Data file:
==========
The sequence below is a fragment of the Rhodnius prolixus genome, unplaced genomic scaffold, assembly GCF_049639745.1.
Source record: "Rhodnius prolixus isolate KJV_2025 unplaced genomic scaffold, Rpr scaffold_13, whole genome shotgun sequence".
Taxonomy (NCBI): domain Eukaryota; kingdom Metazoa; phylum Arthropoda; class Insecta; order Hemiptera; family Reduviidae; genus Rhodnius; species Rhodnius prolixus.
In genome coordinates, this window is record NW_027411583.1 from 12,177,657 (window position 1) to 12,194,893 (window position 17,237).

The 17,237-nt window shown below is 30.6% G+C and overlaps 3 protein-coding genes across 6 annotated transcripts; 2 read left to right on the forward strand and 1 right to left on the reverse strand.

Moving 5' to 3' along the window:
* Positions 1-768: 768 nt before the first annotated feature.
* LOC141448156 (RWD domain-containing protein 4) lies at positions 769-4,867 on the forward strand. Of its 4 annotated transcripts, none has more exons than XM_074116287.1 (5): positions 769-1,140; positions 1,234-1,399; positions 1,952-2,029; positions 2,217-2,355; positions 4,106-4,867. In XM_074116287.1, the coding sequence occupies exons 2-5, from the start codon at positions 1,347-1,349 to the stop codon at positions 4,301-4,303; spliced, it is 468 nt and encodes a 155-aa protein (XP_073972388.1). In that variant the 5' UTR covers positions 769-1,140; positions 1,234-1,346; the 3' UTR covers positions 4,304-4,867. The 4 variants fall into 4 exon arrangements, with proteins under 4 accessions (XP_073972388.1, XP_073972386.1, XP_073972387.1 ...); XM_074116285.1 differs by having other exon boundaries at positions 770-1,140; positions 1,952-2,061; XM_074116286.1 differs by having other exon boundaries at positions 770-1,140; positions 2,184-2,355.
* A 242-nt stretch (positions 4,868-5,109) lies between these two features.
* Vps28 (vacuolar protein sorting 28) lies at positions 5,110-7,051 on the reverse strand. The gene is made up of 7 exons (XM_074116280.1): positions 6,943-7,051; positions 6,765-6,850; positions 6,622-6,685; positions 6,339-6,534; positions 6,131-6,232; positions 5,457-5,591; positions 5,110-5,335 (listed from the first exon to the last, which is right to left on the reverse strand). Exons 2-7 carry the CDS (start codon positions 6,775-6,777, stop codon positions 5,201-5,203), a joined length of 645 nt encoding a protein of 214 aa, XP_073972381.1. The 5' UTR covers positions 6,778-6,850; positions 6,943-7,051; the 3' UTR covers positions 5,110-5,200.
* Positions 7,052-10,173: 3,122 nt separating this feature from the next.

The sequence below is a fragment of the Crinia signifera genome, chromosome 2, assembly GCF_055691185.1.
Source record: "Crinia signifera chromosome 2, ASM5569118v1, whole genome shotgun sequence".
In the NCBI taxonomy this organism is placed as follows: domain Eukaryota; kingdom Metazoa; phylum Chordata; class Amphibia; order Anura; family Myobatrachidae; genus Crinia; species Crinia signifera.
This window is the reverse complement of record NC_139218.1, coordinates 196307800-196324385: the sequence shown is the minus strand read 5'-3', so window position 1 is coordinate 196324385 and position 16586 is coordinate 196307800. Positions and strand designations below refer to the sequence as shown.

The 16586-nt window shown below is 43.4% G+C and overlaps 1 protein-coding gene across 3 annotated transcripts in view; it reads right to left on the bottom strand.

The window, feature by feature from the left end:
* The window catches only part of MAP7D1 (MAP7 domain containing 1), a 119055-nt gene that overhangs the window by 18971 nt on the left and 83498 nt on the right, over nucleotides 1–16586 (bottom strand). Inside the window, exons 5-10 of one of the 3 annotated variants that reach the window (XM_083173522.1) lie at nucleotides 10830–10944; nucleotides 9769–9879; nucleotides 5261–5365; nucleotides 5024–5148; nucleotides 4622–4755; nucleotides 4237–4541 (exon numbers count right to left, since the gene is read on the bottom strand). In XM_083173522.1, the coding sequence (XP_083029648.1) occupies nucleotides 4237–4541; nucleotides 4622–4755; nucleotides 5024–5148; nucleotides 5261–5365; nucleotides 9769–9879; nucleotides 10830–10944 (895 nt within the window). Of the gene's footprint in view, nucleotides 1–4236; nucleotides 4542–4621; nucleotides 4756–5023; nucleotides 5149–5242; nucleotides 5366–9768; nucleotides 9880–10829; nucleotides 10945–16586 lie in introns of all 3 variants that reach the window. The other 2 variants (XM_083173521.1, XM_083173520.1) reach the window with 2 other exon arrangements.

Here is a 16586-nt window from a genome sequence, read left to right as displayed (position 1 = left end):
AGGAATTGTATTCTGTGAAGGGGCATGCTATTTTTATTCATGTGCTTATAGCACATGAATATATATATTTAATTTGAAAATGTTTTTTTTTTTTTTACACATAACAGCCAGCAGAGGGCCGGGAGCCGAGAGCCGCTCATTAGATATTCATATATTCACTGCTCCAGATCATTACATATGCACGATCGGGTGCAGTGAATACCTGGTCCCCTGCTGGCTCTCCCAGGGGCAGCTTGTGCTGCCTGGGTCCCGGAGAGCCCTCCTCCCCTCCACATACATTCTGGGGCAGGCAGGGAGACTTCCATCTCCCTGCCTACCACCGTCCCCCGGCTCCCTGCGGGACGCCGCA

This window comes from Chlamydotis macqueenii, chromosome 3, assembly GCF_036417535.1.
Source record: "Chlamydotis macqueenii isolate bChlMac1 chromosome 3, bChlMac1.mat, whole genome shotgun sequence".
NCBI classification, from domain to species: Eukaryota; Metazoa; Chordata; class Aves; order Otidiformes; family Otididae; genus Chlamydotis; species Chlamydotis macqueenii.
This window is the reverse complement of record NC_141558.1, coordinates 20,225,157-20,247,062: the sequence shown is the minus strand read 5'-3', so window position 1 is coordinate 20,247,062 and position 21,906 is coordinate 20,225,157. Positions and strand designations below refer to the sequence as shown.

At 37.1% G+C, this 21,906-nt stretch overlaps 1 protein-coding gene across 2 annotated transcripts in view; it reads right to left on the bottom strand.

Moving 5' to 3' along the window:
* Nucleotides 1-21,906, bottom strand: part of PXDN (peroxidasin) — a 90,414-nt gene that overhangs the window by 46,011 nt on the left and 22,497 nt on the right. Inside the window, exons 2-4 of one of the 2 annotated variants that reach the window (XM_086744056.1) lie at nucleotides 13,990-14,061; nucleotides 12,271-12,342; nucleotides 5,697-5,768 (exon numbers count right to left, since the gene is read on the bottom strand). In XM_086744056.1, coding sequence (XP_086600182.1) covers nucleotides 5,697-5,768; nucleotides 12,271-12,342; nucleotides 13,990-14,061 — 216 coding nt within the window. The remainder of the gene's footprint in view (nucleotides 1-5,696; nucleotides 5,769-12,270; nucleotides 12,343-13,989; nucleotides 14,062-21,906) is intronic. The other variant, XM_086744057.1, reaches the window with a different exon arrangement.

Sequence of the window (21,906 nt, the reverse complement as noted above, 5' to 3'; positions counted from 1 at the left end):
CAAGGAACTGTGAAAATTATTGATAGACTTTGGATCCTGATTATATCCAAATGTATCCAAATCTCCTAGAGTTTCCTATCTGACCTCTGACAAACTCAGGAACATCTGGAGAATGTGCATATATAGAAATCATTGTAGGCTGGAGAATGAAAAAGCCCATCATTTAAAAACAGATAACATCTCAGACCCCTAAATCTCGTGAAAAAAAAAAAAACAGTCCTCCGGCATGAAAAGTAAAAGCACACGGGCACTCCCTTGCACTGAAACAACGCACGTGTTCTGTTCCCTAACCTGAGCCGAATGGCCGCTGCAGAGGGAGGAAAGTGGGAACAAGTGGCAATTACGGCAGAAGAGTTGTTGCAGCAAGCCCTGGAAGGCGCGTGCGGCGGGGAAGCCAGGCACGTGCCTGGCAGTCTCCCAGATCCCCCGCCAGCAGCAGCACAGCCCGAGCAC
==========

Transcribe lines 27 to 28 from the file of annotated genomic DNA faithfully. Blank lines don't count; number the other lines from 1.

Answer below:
* Nucleotides 1-21,906, bottom strand: part of PXDN (peroxidasin) — a 90,414-nt gene that overhangs the window by 46,011 nt on the left and 22,497 nt on the right. Inside the window, exons 2-4 of one of the 2 annotated variants that reach the window (XM_086744056.1) lie at nucleotides 13,990-14,061; nucleotides 12,271-12,342; nucleotides 5,697-5,768 (exon numbers count right to left, since the gene is read on the bottom strand). In XM_086744056.1, coding sequence (XP_086600182.1) covers nucleotides 5,697-5,768; nucleotides 12,271-12,342; nucleotides 13,990-14,061 — 216 coding nt within the window. The remainder of the gene's footprint in view (nucleotides 1-5,696; nucleotides 5,769-12,270; nucleotides 12,343-13,989; nucleotides 14,062-21,906) is intronic. The other variant, XM_086744057.1, reaches the window with a different exon arrangement.

Sequence of the window (21,906 nt, the reverse complement as noted above, 5' to 3'; positions counted from 1 at the left end):